Russia halts further chemical weapons inspectors in Syria
The vote came one day after Russia blocked a U.S. effort to extend the inquiry for one year.
The back and forth between U.S. ambassador Nikki Haley and Russia’s U.N. envoy Vassily Nebenzia was fiery and acrimonious.
After the vote, Haley said that “Russia will not agree to any mechanism that might shine a spotlight at the use of chemical weapons by its ally, the Syrian regime…it’s as simple and shameful as that.”
“As we have long suspected, Russia does not now and has never had any intention of making this time productive for this Council,” Haley added.
Nebenzia, for his part, responded that the Thursday “meeting of the Security Council left behind a very unpleasant sludge and it focused on political content that was far from the issue of Syrian chemical weapons.”
He added, “Despite accusations that we heard today in the Council, we didn’t see much willingness to compromise on the part of our partners.”
Russia has even taken to Twitter to counter Haley accusations that his Mission was unavailable to discuss modifications to the dueling resolutions.
The failure of the Security Council vote was a rebuff to a compromise crafted by Japan, a resolution that was comprised of three simple paragraphs, intended to forge a compromise to give western powers (the U.S., France and the U.K.) more time to iron out differences with Russia, which vetoed the Thursday U.S. plan to extend the inquiry mandate for another year.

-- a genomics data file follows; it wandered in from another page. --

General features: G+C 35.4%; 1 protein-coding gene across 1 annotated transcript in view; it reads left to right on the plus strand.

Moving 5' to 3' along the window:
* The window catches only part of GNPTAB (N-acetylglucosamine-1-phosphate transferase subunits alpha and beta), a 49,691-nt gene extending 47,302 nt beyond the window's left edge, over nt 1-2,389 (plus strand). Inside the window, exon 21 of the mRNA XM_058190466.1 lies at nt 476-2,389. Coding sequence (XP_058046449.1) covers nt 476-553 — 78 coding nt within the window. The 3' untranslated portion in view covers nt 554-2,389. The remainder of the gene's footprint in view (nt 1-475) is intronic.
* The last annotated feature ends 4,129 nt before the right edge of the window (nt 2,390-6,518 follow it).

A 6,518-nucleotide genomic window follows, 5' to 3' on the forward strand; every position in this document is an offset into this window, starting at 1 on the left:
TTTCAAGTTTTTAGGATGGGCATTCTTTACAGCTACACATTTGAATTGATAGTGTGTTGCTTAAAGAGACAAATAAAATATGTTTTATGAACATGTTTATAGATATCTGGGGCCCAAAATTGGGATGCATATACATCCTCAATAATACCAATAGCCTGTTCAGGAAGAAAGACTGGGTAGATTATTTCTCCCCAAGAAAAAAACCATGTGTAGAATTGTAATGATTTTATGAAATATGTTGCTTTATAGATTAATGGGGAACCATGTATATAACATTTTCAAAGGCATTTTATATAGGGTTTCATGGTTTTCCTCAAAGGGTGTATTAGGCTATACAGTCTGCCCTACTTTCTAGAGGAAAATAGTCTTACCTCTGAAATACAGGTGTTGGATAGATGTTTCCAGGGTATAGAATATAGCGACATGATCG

The Japan resolution, which received 12 of 15 affirmative votes, called to “renew the mandate of the Joint Investigative Mechanism, as set out in resolution 2235, for a period of 30 days, with a possibility of further extension.”
With five hours to go before the deadline expired, Sweden’s Ambassador Olof Skoog asked the Council to stay in consultations, to give the 15-member body one last chance before the mandate of the inspectors expired – but by 8pm, “fatigue” was the message from a Security Council diplomat, and closed-door consultations ended.
With the Friday vote, the U.N. failed to extend the mandate of the inspectors, who had been given a joint mandate by the Organization for the Prohibition of Chemical Weapons (OPCW) and the U.N. to assign blame for chemical attacks against civilians.
The Friday vote comes a day after the U.S. and Russia circulated rival U.N. resolutions for a second time to extend the work of experts seeking to determine who is responsible for chemical weapons attacks in Syria.